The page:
Yeah, so we no longer have an Octave of Pentecost, but that's not going to stop us. Go read Mike Aquilina on the Church Fathers and Pentecost. His blog should be one of your daily stops anyway.
Writing about 198 A.D., Tertullian testified that Pentecost was one of the great feasts of the Christian year. It was, after Easter, the time most appropriate for baptism.
At the end of the fourth century, the pilgrim Egeria tells us in great detail how the Church of Jerusalem kept the feast, perhaps when St. Cyril was bishop. The celebration lasted all day, from the first glimmer of dawn till way past bedtime, and the great throng of Christians proceeded in stations to all the holy places of Jerusalem. Round midnight, Egeria said, on Mount Zion, “suitable lessons are read, psalms and antiphons are said, prayer is made, the catechumens and the faithful are blessed, and the dismissal takes place. And after the dismissal all approach the bishop’s hand, and then every one returns to his house … Thus very great fatigue is endured on that day, for vigil is kept at the Anastasis [Church of the Holy Sepulchre] from the first cockcrow, and there is no pause from that time onward throughout the whole day, but the whole celebration lasts so long that it is midnight when everyone returns home after the dismissal has taken place at Zion.”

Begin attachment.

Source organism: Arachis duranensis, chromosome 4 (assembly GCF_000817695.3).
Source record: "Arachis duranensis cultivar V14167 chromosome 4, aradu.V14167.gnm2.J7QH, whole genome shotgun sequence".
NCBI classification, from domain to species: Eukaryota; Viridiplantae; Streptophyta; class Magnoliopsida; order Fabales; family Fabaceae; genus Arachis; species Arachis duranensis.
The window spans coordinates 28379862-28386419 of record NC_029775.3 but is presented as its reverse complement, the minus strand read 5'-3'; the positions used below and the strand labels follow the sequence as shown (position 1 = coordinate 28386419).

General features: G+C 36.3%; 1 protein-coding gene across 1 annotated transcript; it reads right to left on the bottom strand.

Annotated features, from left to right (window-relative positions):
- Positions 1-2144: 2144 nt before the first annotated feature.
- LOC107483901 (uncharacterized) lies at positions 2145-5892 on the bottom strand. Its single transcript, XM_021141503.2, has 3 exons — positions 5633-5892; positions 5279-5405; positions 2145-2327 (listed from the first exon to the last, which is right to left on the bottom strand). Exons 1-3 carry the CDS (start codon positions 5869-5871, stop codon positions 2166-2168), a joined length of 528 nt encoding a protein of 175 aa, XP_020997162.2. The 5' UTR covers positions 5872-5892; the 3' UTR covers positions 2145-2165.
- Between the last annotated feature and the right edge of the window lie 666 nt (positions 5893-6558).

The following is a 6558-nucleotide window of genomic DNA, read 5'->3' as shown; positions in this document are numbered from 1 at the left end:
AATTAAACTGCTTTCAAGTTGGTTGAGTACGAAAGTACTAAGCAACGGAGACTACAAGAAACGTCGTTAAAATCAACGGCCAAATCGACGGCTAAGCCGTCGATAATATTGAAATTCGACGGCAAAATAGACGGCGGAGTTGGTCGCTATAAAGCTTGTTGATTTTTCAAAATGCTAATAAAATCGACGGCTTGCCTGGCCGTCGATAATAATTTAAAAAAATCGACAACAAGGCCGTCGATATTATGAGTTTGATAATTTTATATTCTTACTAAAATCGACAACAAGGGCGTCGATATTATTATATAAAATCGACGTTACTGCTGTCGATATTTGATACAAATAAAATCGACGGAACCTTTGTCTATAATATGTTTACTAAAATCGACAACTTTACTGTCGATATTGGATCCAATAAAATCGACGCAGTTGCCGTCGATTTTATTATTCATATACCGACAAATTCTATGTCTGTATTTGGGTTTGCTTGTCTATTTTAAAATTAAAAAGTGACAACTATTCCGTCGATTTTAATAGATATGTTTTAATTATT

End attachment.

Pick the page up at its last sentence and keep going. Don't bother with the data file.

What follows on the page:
Next time you hear kids ask, “Is Mass almost over?” you can tell them how it was in great-great-great-great-(etc.)-grandpa’s day.